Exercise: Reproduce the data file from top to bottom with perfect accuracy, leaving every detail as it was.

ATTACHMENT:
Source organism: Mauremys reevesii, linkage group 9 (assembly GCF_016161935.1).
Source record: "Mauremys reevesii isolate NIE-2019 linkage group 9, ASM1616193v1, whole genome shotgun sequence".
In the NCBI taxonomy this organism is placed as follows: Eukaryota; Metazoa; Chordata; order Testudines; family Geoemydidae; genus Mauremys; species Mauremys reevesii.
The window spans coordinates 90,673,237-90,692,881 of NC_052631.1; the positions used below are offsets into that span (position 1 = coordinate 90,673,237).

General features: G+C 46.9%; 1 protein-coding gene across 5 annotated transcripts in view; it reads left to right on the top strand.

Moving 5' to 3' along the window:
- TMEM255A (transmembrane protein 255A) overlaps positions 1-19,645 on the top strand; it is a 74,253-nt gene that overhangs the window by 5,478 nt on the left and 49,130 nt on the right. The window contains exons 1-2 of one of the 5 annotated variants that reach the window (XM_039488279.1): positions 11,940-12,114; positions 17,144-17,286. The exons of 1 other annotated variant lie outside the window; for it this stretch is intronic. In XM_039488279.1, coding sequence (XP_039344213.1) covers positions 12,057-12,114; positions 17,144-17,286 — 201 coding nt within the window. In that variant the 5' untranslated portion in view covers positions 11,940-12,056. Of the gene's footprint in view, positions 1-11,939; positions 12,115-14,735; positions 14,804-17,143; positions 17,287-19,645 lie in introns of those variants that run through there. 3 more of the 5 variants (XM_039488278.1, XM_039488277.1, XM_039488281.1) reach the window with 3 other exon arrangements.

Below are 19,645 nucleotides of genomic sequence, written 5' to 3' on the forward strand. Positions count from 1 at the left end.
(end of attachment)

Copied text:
Source organism: Mauremys reevesii, linkage group 9 (assembly GCF_016161935.1).
Source record: "Mauremys reevesii isolate NIE-2019 linkage group 9, ASM1616193v1, whole genome shotgun sequence".
In the NCBI taxonomy this organism is placed as follows: Eukaryota; Metazoa; Chordata; order Testudines; family Geoemydidae; genus Mauremys; species Mauremys reevesii.
The window spans coordinates 90,673,237-90,692,881 of NC_052631.1; the positions used below are offsets into that span (position 1 = coordinate 90,673,237).

General features: G+C 46.9%; 1 protein-coding gene across 5 annotated transcripts in view; it reads left to right on the top strand.

Moving 5' to 3' along the window:
- TMEM255A (transmembrane protein 255A) overlaps positions 1-19,645 on the top strand; it is a 74,253-nt gene that overhangs the window by 5,478 nt on the left and 49,130 nt on the right. The window contains exons 1-2 of one of the 5 annotated variants that reach the window (XM_039488279.1): positions 11,940-12,114; positions 17,144-17,286. The exons of 1 other annotated variant lie outside the window; for it this stretch is intronic. In XM_039488279.1, coding sequence (XP_039344213.1) covers positions 12,057-12,114; positions 17,144-17,286 — 201 coding nt within the window. In that variant the 5' untranslated portion in view covers positions 11,940-12,056. Of the gene's footprint in view, positions 1-11,939; positions 12,115-14,735; positions 14,804-17,143; positions 17,287-19,645 lie in introns of those variants that run through there. 3 more of the 5 variants (XM_039488278.1, XM_039488277.1, XM_039488281.1) reach the window with 3 other exon arrangements.

Below are 19,645 nucleotides of genomic sequence, written 5' to 3' on the forward strand. Positions count from 1 at the left end.